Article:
Could you share a few of them here?
More than you realize! Sometimes the stories can be saved by removing a few unrealistic details (i.e. changing “they shouted at me for an hour” to “they shouted at me for a long time”) - but some stories can’t be saved regardless of how good they are (and everyone clapped).
I laugh when I see comments on published stories that follow the “I’ll take things that never happened for $400 please, Bob!” because if only they knew the kinds of stories that didn’t make the cut!
Sometimes we will hold on to a story and do some research to see if this stuff happens in real life. For example, I held off publishing a story about a parent trying to x-ray their toddler in an airport, because what parent would be that stupid, right? And then a few months later I see this exact same thing happen in the news, so I dust off the story and publish it.
At the end of the day it’s all subjective, and we might not get it right every time, but we do try to ensure the site is full of good yet relatable stories.
And if you really want to get depressed, add the words “And then they voted”
TV tropes had a section (Wild Mass Gusses?) Where it said people didn’t used to believe that it could be that possible in a bunch of stories that a cop just happened to be behind the bad customer
Do you have any favorite stories that were just too fake sounding to publish?
What are the most obvious indicators to a dubious submission? Something comment boards usually pick up on is “and everybody clapped” or some variation on, or witticisms that seem more like what the submitter wanted to say in the moment like they were a sitcom character delivering a zinger but came up with after.
Maybe you could make a section that is themed “These stories almost definitely didn’t happen but we love them” somewhere?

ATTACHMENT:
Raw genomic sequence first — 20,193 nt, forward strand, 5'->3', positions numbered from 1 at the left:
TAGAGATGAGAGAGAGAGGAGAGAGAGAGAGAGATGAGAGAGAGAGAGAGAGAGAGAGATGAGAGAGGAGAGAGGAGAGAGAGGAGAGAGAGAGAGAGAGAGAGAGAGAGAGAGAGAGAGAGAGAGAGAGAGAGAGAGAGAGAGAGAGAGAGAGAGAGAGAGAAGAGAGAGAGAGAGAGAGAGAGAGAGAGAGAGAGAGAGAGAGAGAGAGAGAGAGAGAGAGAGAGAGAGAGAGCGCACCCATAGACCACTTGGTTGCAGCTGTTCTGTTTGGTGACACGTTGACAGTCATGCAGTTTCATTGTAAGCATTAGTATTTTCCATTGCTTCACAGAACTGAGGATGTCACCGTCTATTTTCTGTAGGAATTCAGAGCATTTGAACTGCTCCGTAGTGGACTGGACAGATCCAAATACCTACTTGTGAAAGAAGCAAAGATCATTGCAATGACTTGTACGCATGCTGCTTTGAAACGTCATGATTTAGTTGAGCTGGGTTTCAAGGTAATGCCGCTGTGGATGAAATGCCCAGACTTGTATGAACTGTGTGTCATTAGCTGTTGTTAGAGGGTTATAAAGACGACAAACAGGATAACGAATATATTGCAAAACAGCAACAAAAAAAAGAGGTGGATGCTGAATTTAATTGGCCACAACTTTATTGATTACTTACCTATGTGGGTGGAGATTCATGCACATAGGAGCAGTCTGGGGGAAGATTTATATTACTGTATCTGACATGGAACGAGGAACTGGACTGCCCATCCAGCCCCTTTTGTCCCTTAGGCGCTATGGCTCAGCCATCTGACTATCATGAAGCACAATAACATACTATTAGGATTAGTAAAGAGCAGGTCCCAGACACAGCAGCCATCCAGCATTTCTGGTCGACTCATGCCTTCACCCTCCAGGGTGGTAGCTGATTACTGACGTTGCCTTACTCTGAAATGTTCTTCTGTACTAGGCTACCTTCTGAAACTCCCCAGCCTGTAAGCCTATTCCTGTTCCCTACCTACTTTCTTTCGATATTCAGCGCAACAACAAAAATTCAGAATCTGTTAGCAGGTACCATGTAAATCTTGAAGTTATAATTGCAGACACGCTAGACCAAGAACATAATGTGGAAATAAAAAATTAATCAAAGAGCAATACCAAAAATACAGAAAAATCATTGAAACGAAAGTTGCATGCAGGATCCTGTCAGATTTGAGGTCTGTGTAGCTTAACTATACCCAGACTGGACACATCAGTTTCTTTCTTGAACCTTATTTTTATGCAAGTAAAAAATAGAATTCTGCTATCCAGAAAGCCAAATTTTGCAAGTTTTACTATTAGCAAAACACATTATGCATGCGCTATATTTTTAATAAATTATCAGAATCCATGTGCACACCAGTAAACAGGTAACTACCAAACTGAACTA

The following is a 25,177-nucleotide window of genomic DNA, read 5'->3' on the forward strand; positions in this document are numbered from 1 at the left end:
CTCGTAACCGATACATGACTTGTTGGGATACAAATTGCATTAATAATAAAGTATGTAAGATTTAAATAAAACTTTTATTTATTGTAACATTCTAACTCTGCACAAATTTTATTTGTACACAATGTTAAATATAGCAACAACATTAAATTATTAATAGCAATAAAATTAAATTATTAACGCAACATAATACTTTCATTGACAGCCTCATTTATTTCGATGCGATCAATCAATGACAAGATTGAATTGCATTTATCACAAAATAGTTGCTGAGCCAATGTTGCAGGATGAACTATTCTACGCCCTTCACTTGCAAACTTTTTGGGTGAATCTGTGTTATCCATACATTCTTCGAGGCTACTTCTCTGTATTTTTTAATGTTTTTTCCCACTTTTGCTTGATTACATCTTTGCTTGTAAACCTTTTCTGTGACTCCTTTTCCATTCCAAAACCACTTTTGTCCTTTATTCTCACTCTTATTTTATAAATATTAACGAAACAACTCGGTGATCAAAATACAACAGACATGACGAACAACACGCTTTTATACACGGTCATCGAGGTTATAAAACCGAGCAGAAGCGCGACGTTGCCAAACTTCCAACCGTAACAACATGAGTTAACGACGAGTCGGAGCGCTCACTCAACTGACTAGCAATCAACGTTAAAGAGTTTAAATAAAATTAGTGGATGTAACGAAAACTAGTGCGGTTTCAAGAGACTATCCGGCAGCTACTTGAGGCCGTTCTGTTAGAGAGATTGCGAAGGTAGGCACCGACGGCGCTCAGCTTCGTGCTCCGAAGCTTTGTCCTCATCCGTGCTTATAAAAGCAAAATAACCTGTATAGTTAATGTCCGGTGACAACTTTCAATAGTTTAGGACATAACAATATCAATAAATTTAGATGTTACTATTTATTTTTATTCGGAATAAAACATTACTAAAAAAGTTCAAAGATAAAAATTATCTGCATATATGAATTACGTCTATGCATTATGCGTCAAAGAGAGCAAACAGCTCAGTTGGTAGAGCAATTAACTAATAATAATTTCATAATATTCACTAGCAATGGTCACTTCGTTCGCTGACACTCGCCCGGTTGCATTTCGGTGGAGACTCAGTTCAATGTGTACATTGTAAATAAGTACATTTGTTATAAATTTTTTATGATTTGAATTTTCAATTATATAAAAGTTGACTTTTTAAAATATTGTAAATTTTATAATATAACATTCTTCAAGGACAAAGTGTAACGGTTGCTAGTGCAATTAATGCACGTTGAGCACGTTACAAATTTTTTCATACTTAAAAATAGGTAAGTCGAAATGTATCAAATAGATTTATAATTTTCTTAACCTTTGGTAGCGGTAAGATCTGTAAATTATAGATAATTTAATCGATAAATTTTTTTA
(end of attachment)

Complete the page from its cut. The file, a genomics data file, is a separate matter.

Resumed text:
Not Always True, Not Always Fact or Not Always Verifiable? Each story would need the disclaimer that it can’t be confirmed to be real or not and is only posted for entertainment value to pre-empt the “FAKE!” comments.
We like to champion authenticity as much as possible at NAR, so I don’t think the main site would be a good place to publish stories we are dubious about, but I can’t see the harm in sharing some on the forum if the editors like it.
To answer what are indicators for dubious submissions:
- Unrealistically aggressive customers who are 100% evil - sadly the bar for this gets lower each year and it also becomes suspect if they’re painted with a political brush.
- Long walls of speech-like dialogue - Sometimes the ending can involve the OP making a satisfying and perfectly articulated victory speech that doesn’t ring true. If the OP prefaces it with a line like “I have heard this complaint before and this time I am ready” then we’re more willing to accept it.
- Perfect timing and coincidences - Like the aforementioned policeman behind the criminal, these can and do happen in real life, but we become suspect if they’re just TOO perfect. Often these are the stories we will sit on until we can find an example happening in real life. Usually a google search starting with “Florida Man” is enough!
There are countless more that happen in the moment during the editorial process. I’ll add some here as I think of them.
Did this raise any questions?
I’m guessing KillerTomato wasn’t the editor that approved that one.
I had to change a few details for the sake of anonymity when submitting a story. It was only afterwards that I realised that with those changes, the story sounded completely made up, even though it was true. I’m sure that’s happened to other people when submitting their stories.
Has that one come through yet?
No idea, it was a few years ago and I didn’t particularly look for it because I knew the comments would be full of cries of fake. I’d write it completely differently if I was submitting it now.
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